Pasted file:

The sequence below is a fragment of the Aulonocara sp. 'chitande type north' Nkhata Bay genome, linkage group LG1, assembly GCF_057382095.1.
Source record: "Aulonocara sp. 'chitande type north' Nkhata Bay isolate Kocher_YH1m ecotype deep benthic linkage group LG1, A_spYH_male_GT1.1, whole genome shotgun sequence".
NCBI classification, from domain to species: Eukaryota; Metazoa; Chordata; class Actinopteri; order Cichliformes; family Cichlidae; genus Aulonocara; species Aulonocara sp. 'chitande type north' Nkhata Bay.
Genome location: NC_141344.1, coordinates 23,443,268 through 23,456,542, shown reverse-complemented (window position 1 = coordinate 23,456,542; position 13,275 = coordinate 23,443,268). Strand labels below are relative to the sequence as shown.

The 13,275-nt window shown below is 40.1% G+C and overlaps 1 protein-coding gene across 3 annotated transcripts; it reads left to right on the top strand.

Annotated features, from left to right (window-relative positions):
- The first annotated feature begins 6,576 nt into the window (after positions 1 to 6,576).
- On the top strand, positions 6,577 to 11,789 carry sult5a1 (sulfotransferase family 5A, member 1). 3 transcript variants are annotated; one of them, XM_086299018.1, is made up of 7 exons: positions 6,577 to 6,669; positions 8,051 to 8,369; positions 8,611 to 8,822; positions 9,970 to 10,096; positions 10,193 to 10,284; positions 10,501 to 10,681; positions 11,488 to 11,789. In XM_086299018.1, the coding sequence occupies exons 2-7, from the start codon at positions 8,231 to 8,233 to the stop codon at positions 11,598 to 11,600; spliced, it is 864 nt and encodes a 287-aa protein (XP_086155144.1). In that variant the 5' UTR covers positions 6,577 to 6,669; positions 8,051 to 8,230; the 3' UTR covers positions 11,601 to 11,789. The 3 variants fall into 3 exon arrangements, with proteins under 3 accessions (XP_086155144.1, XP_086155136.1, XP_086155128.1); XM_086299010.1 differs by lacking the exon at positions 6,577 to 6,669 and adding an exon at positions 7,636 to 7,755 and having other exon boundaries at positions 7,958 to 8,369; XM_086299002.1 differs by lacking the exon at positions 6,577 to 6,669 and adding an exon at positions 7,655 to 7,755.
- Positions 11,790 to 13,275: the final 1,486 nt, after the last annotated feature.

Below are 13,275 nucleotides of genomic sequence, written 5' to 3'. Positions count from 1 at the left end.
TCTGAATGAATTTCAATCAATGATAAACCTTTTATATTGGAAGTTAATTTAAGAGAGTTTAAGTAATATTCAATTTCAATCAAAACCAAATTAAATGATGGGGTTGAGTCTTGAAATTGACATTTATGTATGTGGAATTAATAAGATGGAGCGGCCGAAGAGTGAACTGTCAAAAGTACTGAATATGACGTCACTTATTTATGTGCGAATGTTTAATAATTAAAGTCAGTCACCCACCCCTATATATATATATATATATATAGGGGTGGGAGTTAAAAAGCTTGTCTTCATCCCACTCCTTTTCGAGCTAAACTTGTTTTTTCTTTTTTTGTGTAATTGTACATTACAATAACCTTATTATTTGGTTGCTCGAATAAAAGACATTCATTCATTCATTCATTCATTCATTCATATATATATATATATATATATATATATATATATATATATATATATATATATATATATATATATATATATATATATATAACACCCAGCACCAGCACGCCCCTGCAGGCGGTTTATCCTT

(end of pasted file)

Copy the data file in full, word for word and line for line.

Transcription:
The sequence below is a fragment of the Aulonocara sp. 'chitande type north' Nkhata Bay genome, linkage group LG1, assembly GCF_057382095.1.
Source record: "Aulonocara sp. 'chitande type north' Nkhata Bay isolate Kocher_YH1m ecotype deep benthic linkage group LG1, A_spYH_male_GT1.1, whole genome shotgun sequence".
NCBI classification, from domain to species: Eukaryota; Metazoa; Chordata; class Actinopteri; order Cichliformes; family Cichlidae; genus Aulonocara; species Aulonocara sp. 'chitande type north' Nkhata Bay.
Genome location: NC_141344.1, coordinates 23,443,268 through 23,456,542, shown reverse-complemented (window position 1 = coordinate 23,456,542; position 13,275 = coordinate 23,443,268). Strand labels below are relative to the sequence as shown.

The 13,275-nt window shown below is 40.1% G+C and overlaps 1 protein-coding gene across 3 annotated transcripts; it reads left to right on the top strand.

Annotated features, from left to right (window-relative positions):
- The first annotated feature begins 6,576 nt into the window (after positions 1 to 6,576).
- On the top strand, positions 6,577 to 11,789 carry sult5a1 (sulfotransferase family 5A, member 1). 3 transcript variants are annotated; one of them, XM_086299018.1, is made up of 7 exons: positions 6,577 to 6,669; positions 8,051 to 8,369; positions 8,611 to 8,822; positions 9,970 to 10,096; positions 10,193 to 10,284; positions 10,501 to 10,681; positions 11,488 to 11,789. In XM_086299018.1, the coding sequence occupies exons 2-7, from the start codon at positions 8,231 to 8,233 to the stop codon at positions 11,598 to 11,600; spliced, it is 864 nt and encodes a 287-aa protein (XP_086155144.1). In that variant the 5' UTR covers positions 6,577 to 6,669; positions 8,051 to 8,230; the 3' UTR covers positions 11,601 to 11,789. The 3 variants fall into 3 exon arrangements, with proteins under 3 accessions (XP_086155144.1, XP_086155136.1, XP_086155128.1); XM_086299010.1 differs by lacking the exon at positions 6,577 to 6,669 and adding an exon at positions 7,636 to 7,755 and having other exon boundaries at positions 7,958 to 8,369; XM_086299002.1 differs by lacking the exon at positions 6,577 to 6,669 and adding an exon at positions 7,655 to 7,755.
- Positions 11,790 to 13,275: the final 1,486 nt, after the last annotated feature.

Below are 13,275 nucleotides of genomic sequence, written 5' to 3'. Positions count from 1 at the left end.
TCTGAATGAATTTCAATCAATGATAAACCTTTTATATTGGAAGTTAATTTAAGAGAGTTTAAGTAATATTCAATTTCAATCAAAACCAAATTAAATGATGGGGTTGAGTCTTGAAATTGACATTTATGTATGTGGAATTAATAAGATGGAGCGGCCGAAGAGTGAACTGTCAAAAGTACTGAATATGACGTCACTTATTTATGTGCGAATGTTTAATAATTAAAGTCAGTCACCCACCCCTATATATATATATATATATATAGGGGTGGGAGTTAAAAAGCTTGTCTTCATCCCACTCCTTTTCGAGCTAAACTTGTTTTTTCTTTTTTTGTGTAATTGTACATTACAATAACCTTATTATTTGGTTGCTCGAATAAAAGACATTCATTCATTCATTCATTCATTCATTCATATATATATATATATATATATATATATATATATATATATATATATATATATATATATATATATATATATATATATATAACACCCAGCACCAGCACGCCCCTGCAGGCGGTTTATCCTT